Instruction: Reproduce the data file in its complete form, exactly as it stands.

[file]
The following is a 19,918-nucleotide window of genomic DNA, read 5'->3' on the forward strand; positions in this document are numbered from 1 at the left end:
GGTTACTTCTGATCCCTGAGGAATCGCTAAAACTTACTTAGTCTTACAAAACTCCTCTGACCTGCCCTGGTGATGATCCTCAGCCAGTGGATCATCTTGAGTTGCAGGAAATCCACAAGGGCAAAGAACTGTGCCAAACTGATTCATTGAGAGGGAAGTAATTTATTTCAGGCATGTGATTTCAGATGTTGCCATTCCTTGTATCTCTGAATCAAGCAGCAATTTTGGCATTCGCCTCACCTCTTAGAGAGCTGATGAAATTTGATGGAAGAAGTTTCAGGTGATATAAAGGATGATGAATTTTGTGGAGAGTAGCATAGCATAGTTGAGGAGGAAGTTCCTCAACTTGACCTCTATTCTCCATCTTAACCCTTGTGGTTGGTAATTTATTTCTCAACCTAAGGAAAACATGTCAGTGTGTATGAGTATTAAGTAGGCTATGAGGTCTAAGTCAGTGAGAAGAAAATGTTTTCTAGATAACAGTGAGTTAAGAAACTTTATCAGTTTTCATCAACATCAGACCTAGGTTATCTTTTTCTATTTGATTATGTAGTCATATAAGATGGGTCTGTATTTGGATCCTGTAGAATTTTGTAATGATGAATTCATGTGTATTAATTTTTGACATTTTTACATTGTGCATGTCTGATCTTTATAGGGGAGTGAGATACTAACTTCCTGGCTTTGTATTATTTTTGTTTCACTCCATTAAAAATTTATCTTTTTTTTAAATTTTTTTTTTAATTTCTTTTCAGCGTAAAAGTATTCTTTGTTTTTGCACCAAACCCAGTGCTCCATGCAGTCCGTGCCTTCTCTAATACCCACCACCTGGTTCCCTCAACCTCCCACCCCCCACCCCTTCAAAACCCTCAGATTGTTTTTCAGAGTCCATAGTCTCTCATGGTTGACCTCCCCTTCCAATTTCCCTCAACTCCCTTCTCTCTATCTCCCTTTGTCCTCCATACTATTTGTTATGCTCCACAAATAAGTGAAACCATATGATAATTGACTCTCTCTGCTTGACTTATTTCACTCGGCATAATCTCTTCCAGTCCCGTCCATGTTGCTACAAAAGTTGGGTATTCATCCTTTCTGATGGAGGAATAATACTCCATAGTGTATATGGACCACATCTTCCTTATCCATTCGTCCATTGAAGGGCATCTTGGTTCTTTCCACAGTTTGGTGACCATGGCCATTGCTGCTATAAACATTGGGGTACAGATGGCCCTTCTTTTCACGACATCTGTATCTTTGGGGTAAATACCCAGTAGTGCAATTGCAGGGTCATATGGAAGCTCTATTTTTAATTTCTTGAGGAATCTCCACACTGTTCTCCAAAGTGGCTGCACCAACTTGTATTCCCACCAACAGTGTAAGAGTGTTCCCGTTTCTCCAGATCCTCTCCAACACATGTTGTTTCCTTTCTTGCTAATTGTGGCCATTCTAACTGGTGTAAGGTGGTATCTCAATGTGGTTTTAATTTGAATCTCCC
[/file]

The following is a 19,918-nucleotide window of genomic DNA, read 5'->3' on the forward strand; positions in this document are numbered from 1 at the left end:
GGTTACTTCTGATCCCTGAGGAATCGCTAAAACTTACTTAGTCTTACAAAACTCCTCTGACCTGCCCTGGTGATGATCCTCAGCCAGTGGATCATCTTGAGTTGCAGGAAATCCACAAGGGCAAAGAACTGTGCCAAACTGATTCATTGAGAGGGAAGTAATTTATTTCAGGCATGTGATTTCAGATGTTGCCATTCCTTGTATCTCTGAATCAAGCAGCAATTTTGGCATTCGCCTCACCTCTTAGAGAGCTGATGAAATTTGATGGAAGAAGTTTCAGGTGATATAAAGGATGATGAATTTTGTGGAGAGTAGCATAGCATAGTTGAGGAGGAAGTTCCTCAACTTGACCTCTATTCTCCATCTTAACCCTTGTGGTTGGTAATTTATTTCTCAACCTAAGGAAAACATGTCAGTGTGTATGAGTATTAAGTAGGCTATGAGGTCTAAGTCAGTGAGAAGAAAATGTTTTCTAGATAACAGTGAGTTAAGAAACTTTATCAGTTTTCATCAACATCAGACCTAGGTTATCTTTTTCTATTTGATTATGTAGTCATATAAGATGGGTCTGTATTTGGATCCTGTAGAATTTTGTAATGATGAATTCATGTGTATTAATTTTTGACATTTTTACATTGTGCATGTCTGATCTTTATAGGGGAGTGAGATACTAACTTCCTGGCTTTGTATTATTTTTGTTTCACTCCATTAAAAATTTATCTTTTTTTTAAATTTTTTTTTTAATTTCTTTTCAGCGTAAAAGTATTCTTTGTTTTTGCACCAAACCCAGTGCTCCATGCAGTCCGTGCCTTCTCTAATACCCACCACCTGGTTCCCTCAACCTCCCACCCCCCACCCCTTCAAAACCCTCAGATTGTTTTTCAGAGTCCATAGTCTCTCATGGTTGACCTCCCCTTCCAATTTCCCTCAACTCCCTTCTCTCTATCTCCCTTTGTCCTCCATACTATTTGTTATGCTCCACAAATAAGTGAAACCATATGATAATTGACTCTCTCTGCTTGACTTATTTCACTCGGCATAATCTCTTCCAGTCCCGTCCATGTTGCTACAAAAGTTGGGTATTCATCCTTTCTGATGGAGGAATAATACTCCATAGTGTATATGGACCACATCTTCCTTATCCATTCGTCCATTGAAGGGCATCTTGGTTCTTTCCACAGTTTGGTGACCATGGCCATTGCTGCTATAAACATTGGGGTACAGATGGCCCTTCTTTTCACGACATCTGTATCTTTGGGGTAAATACCCAGTAGTGCAATTGCAGGGTCATATGGAAGCTCTATTTTTAATTTCTTGAGGAATCTCCACACTGTTCTCCAAAGTGGCTGCACCAACTTGTATTCCCACCAACAGTGTAAGAGTGTTCCCGTTTCTCCAGATCCTCTCCAACACATGTTGTTTCCTTTCTTGCTAATTGTGGCCATTCTAACTGGTGTAAGGTGGTATCTCAATGTGGTTTTAATTTGAATCTCCC